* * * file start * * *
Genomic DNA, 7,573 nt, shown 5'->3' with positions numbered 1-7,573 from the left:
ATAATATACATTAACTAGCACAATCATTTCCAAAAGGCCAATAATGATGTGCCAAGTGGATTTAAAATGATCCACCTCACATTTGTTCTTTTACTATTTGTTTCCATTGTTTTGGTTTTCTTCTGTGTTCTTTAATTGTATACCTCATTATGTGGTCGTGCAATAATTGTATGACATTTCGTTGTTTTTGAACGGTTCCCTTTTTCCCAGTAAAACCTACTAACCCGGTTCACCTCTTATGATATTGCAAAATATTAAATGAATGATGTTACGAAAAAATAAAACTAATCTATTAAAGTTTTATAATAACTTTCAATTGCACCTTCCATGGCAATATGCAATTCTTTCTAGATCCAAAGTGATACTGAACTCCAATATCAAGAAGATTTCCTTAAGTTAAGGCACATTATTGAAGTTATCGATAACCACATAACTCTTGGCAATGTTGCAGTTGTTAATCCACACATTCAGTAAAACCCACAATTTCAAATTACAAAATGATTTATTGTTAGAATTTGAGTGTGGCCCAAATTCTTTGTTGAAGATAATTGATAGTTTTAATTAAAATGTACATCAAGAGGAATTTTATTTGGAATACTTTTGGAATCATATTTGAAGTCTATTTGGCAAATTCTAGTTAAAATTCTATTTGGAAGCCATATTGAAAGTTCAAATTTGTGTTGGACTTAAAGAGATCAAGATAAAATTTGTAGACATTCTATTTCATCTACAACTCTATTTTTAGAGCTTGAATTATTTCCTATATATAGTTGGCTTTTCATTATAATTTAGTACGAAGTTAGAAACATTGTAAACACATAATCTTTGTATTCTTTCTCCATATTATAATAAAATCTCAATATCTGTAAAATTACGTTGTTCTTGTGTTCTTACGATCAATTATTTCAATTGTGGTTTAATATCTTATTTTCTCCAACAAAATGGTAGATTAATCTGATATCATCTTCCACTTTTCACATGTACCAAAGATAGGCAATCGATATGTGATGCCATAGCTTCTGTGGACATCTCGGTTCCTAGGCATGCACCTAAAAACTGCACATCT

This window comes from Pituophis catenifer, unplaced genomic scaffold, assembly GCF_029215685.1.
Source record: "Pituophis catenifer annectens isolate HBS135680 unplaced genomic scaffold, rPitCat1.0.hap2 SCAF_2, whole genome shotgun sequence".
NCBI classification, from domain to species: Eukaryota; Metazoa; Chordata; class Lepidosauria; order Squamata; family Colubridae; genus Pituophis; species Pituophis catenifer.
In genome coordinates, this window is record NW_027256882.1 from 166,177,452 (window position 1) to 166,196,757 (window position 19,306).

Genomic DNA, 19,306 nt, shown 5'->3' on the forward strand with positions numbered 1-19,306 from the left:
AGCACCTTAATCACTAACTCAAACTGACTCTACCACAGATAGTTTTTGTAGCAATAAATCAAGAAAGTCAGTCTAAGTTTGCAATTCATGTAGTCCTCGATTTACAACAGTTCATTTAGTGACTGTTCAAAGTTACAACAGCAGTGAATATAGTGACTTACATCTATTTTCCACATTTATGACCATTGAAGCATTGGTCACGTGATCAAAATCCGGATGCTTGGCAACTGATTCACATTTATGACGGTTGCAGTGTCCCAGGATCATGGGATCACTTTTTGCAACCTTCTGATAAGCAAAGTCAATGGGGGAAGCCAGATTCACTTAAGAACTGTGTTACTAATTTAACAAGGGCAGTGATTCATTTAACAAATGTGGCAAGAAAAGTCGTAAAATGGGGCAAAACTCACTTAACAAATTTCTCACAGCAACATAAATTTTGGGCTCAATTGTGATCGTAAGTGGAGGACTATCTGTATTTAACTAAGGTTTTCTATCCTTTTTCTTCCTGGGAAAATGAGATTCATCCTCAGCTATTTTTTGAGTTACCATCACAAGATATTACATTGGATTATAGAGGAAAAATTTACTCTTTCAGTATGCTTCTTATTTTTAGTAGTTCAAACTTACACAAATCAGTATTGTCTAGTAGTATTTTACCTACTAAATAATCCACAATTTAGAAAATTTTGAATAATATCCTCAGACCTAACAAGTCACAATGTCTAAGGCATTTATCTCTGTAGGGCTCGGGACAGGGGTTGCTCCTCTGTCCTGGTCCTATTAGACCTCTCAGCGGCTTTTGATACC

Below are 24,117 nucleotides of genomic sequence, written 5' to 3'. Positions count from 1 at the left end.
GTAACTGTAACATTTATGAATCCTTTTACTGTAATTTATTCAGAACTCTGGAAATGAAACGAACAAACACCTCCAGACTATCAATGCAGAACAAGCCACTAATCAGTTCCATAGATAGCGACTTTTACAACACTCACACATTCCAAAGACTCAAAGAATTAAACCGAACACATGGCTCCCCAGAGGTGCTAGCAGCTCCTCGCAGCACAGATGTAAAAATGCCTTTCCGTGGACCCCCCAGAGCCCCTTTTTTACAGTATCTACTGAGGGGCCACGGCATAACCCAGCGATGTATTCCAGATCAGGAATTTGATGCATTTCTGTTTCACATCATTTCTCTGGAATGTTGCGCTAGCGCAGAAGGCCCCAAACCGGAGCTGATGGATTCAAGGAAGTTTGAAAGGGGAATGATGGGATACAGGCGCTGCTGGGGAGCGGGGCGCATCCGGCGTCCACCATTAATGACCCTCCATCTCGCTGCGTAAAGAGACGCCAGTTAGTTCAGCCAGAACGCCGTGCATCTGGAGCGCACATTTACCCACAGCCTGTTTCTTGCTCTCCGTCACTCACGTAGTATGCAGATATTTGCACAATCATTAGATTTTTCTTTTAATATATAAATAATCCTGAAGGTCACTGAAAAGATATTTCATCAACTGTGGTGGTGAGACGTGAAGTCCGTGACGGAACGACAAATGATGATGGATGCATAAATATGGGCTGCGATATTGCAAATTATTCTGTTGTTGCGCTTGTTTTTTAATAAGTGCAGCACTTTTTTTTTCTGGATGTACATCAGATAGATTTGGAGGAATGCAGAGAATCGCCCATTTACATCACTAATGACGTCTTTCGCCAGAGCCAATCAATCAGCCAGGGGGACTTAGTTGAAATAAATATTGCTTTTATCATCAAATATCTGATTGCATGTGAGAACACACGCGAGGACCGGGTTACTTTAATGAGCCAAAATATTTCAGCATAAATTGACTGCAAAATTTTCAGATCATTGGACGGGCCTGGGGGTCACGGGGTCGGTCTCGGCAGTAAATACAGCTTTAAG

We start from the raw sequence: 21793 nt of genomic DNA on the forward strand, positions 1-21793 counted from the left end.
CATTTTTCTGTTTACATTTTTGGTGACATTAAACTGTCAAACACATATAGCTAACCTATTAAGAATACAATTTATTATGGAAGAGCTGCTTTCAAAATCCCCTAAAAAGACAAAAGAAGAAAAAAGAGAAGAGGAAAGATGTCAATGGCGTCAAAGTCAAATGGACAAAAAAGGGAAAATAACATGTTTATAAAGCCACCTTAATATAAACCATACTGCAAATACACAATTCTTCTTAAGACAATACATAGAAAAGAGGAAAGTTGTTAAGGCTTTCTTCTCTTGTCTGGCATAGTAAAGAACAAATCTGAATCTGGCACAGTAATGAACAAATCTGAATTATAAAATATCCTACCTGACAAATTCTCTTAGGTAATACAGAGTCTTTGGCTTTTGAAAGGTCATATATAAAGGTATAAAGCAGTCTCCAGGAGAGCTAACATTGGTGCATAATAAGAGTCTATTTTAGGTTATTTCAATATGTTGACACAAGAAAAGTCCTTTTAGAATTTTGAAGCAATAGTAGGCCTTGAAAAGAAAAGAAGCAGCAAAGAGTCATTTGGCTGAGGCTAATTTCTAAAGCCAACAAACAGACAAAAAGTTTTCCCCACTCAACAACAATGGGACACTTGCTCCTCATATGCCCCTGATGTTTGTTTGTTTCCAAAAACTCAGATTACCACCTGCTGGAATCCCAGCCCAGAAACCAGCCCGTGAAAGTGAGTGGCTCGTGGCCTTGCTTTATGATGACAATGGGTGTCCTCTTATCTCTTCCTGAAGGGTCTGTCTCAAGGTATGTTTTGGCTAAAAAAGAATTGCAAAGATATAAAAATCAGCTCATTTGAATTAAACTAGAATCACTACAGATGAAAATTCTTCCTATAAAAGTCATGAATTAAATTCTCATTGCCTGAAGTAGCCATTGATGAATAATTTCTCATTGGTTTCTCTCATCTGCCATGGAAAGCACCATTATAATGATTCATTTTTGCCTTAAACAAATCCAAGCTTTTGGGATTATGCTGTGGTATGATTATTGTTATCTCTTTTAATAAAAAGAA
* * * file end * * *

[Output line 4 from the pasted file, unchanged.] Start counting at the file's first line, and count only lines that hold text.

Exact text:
Source record: "Pituophis catenifer annectens isolate HBS135680 unplaced genomic scaffold, rPitCat1.0.hap2 SCAF_2, whole genome shotgun sequence".